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Parasite Hijacks Iron in Honey Bees
by ARS - Kim Kaplan
February 21, 2021

New studies show that Nosema ceranae hijacks the pollinator's iron, diverting it to the parasite's own needs.

An Agricultural Research Service entomologist has discovered the Nosema ceranae parasite that causes major problems and death in honey bees works by hijacking its host's iron for itself.

Iron is as essential a micronutrient for honey bees as it is for people. Honey bees usually get enough to meet their needs from their flower pollen diet. They use iron in their immune system and for reproduction and development. As does Nosema ceranae.

"In a number of mammal species, there is an iron tug-of-war between host and pathogen that is part of the central battlefield that determines the outcome of an infection. But this has not been explored before in honey bees and not with Nosema," explained entomologist Yan Ping "Judy" Chen. She is with the ARS Bee Research Laboratory in Beltsville, Maryland.

When Chen tracked iron in N. ceranae-infected honey bees, she found iron is also a part of the honey bee's physiological struggle with the parasite, as it is in the mammalian system.

If honey bees lose the battle of infection with N. ceranae, the gut parasite begins to hijack the iron in the flower pollen that the honey bee has eaten before the bee can absorb it, diverting the iron into its own spore reproduction.

How the N. ceranae does that involves a protein called transferrin that, in honey bees, is responsible for binding and transporting iron from pollen out of the gut and throughout the bee. N. ceranae uses the honey bee's transferrin to divert the iron to its own use, causing the honey bee to produce more and more transferrin as the bee's system becomes more and more starved for iron.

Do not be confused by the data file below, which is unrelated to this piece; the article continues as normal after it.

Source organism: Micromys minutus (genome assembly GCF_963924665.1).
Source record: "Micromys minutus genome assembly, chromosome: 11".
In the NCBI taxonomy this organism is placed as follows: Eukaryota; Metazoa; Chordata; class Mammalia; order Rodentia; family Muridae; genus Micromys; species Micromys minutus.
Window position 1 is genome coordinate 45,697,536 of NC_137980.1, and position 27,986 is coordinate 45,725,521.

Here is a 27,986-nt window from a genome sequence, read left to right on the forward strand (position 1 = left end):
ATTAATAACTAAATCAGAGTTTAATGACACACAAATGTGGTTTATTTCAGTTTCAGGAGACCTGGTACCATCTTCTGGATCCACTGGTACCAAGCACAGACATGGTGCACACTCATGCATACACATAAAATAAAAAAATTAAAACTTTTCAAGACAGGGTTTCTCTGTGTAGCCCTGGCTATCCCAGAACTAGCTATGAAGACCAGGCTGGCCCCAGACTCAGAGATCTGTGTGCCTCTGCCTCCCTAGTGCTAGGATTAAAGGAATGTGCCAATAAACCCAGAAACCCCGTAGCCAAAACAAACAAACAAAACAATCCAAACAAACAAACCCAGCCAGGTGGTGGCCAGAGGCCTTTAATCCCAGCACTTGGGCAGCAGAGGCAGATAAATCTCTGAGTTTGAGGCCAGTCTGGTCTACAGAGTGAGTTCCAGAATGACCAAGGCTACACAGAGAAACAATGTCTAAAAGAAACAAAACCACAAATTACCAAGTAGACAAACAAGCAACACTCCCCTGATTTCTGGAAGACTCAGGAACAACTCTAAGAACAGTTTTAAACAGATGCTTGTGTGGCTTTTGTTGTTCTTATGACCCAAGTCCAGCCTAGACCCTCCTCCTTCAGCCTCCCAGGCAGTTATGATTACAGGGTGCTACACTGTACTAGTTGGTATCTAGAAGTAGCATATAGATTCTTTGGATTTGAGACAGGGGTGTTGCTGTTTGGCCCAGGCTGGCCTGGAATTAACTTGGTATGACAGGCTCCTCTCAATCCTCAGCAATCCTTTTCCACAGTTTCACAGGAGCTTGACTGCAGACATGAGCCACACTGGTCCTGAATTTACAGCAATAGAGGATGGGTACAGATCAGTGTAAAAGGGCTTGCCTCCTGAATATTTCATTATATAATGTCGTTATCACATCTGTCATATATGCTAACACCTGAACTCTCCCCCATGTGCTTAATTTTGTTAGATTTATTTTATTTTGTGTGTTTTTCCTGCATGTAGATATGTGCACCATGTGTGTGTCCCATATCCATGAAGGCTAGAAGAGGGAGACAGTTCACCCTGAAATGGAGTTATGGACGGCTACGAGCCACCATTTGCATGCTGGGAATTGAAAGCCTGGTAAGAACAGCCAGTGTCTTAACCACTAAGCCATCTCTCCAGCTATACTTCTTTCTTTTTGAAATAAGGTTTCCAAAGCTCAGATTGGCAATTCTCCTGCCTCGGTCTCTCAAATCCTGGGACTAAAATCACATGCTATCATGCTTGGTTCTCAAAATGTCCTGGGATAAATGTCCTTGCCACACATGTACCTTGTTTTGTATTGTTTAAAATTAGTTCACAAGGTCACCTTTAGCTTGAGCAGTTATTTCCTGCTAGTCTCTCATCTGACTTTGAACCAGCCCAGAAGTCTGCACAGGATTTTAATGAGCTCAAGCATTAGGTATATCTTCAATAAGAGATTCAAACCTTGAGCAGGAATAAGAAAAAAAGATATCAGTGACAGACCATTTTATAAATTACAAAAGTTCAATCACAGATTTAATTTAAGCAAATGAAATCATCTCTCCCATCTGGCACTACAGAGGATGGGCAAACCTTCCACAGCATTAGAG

"This only results in greater iron deficiency for the honey bee as the increasing transferrin level just gives the N. ceranae the opportunity to scavenge even more iron from the bee host for its own proliferation and survival," Chen said.

She further found that reducing transferrin production was accompanied by reduced iron loss and improved immune function and improving survival of N. ceranae-infected bees.

Since there is no truly effective treatment for N. ceranae, this study suggests a welcome possibility for a new treatment that might be based on regulating iron or the synthesis of transferrin, Chen added. This will be of interest for beekeepers, researchers, and policymakers worldwide.

N. ceranea is one of the major parasite problems causing beekeepers' colony losses today. It is a microsporidia, a member of a group of single-celled parasites closely related to fungi. Originally, N. ceranae was a parasite only of Asian honey bees (Apis cerana). But in the late 1990s, it jumped species to the European honey bees (Apis mellifera) that we have in this country.

This research was published in Plos Pathogen.

The Agricultural Research Service is the U.S. Department of Agriculture's chief scientific in-house research agency. Daily, ARS focuses on solutions to agricultural problems affecting America. Each dollar invested in agricultural research results in $17 of economic impact.

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